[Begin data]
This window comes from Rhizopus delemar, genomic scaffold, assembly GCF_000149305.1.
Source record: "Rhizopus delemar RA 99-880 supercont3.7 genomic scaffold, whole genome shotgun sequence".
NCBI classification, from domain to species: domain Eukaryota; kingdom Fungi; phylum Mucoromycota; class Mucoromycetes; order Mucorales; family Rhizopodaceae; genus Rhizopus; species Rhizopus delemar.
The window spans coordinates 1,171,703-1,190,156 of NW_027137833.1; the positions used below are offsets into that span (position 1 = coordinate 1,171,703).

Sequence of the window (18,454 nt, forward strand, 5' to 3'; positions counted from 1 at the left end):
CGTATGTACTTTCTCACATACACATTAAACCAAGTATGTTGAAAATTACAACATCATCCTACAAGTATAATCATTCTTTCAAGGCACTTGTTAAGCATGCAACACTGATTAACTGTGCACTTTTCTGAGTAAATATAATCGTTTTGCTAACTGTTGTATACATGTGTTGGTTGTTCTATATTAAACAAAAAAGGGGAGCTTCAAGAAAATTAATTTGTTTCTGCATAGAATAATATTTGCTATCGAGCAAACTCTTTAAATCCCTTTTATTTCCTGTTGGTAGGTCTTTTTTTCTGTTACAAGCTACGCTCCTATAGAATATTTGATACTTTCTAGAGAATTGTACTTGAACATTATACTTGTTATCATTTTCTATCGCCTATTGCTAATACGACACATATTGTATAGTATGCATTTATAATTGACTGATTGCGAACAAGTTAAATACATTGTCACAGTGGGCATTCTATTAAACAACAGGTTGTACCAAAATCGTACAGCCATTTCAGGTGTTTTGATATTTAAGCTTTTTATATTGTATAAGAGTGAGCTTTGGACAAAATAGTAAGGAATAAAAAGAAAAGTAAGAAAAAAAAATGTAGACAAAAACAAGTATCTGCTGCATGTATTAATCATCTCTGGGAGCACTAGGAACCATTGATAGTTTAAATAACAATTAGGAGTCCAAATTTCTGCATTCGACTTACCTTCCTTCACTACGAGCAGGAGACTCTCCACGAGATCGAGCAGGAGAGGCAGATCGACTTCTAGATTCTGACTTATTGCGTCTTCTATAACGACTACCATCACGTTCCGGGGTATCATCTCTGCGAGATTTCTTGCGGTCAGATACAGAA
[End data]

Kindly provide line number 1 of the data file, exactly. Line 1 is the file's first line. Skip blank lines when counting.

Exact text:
This window comes from Rhizopus delemar, genomic scaffold, assembly GCF_000149305.1.